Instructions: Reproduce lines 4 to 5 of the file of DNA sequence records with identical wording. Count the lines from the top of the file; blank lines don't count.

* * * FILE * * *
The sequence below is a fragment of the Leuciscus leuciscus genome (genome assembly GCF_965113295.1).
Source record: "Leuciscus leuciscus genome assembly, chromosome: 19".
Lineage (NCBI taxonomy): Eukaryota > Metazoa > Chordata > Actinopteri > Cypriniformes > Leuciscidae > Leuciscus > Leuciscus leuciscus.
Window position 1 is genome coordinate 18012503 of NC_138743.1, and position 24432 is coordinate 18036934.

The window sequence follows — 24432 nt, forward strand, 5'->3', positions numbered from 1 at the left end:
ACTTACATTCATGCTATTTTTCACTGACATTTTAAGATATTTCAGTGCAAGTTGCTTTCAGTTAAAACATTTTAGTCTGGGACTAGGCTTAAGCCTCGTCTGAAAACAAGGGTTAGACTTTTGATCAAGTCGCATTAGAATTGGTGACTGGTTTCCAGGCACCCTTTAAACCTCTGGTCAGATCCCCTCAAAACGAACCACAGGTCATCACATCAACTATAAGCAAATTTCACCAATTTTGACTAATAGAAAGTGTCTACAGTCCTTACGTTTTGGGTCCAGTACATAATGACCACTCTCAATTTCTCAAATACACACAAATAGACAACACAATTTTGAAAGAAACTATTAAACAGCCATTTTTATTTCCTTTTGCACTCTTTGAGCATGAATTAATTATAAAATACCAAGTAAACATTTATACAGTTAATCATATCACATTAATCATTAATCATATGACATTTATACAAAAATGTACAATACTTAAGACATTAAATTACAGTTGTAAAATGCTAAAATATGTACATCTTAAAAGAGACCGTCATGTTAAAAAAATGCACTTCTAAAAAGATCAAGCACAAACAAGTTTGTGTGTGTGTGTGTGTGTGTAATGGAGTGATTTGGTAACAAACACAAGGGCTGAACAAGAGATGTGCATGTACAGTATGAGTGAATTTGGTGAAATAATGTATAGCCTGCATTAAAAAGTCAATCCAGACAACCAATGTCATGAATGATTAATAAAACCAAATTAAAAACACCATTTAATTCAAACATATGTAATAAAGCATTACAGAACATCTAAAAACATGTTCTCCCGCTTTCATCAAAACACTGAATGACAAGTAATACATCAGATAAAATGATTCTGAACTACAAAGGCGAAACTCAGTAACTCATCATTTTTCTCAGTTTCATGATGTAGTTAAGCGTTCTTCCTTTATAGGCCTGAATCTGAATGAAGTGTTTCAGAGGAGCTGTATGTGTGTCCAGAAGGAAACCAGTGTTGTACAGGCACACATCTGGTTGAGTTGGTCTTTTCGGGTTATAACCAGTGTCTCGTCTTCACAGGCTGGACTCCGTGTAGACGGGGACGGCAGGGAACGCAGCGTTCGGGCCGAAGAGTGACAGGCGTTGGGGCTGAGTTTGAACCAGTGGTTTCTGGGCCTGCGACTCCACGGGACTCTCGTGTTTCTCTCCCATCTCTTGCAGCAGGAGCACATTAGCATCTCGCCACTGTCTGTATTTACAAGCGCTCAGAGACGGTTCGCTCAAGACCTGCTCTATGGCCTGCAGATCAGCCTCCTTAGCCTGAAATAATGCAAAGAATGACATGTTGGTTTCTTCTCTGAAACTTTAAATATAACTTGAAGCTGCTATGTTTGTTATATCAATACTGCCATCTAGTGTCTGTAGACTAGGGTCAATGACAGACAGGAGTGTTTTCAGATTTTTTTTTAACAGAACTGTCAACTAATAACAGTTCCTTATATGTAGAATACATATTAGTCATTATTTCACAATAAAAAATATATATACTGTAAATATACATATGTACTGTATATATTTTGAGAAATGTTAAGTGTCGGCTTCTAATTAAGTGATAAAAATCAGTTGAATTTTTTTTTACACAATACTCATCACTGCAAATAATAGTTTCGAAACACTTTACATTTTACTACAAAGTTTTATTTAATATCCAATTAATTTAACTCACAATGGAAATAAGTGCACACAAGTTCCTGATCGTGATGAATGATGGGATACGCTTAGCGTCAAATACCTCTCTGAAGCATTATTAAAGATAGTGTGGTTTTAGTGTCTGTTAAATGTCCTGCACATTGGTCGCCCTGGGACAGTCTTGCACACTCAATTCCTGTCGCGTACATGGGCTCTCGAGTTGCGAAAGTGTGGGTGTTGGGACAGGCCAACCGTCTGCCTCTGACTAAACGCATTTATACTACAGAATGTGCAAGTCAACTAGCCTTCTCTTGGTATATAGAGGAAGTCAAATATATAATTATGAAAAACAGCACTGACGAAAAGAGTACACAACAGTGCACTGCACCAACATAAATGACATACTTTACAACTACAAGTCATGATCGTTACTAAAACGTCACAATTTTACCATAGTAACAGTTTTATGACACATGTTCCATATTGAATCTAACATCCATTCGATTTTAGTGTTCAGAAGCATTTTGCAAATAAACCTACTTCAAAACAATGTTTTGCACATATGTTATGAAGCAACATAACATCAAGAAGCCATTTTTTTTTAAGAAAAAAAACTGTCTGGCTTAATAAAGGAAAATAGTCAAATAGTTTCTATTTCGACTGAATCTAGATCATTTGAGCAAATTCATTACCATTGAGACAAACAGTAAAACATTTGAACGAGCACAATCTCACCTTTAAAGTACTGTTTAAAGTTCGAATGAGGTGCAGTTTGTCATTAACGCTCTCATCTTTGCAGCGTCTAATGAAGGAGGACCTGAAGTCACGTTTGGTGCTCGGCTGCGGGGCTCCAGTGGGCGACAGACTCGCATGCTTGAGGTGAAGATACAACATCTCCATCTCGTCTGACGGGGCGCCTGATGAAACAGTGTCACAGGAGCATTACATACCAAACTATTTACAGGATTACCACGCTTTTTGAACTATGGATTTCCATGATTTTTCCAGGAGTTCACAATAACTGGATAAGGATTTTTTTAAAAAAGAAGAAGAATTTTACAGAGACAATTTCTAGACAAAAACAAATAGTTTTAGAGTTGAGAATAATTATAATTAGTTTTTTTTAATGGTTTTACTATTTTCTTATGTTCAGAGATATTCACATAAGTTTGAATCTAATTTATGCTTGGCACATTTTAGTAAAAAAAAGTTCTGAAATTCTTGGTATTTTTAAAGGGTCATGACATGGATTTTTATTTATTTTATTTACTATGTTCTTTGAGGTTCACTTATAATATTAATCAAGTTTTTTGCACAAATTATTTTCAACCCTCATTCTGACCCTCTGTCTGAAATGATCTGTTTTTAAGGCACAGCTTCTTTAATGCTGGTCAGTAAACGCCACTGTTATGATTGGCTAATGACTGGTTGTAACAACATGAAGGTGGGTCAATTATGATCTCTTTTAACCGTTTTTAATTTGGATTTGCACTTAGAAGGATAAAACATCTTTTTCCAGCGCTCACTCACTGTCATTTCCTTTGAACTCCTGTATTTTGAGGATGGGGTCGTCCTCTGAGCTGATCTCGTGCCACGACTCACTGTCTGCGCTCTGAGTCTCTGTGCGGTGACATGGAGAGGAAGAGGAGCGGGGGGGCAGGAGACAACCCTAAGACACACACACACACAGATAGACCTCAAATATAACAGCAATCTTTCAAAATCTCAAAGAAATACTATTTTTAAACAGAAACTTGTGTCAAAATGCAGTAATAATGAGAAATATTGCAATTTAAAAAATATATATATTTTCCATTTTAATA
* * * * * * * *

Window position 1 is genome coordinate 18012503 of NC_138743.1, and position 24432 is coordinate 18036934.

The window sequence follows — 24432 nt, forward strand, 5'->3', positions numbered from 1 at the left end: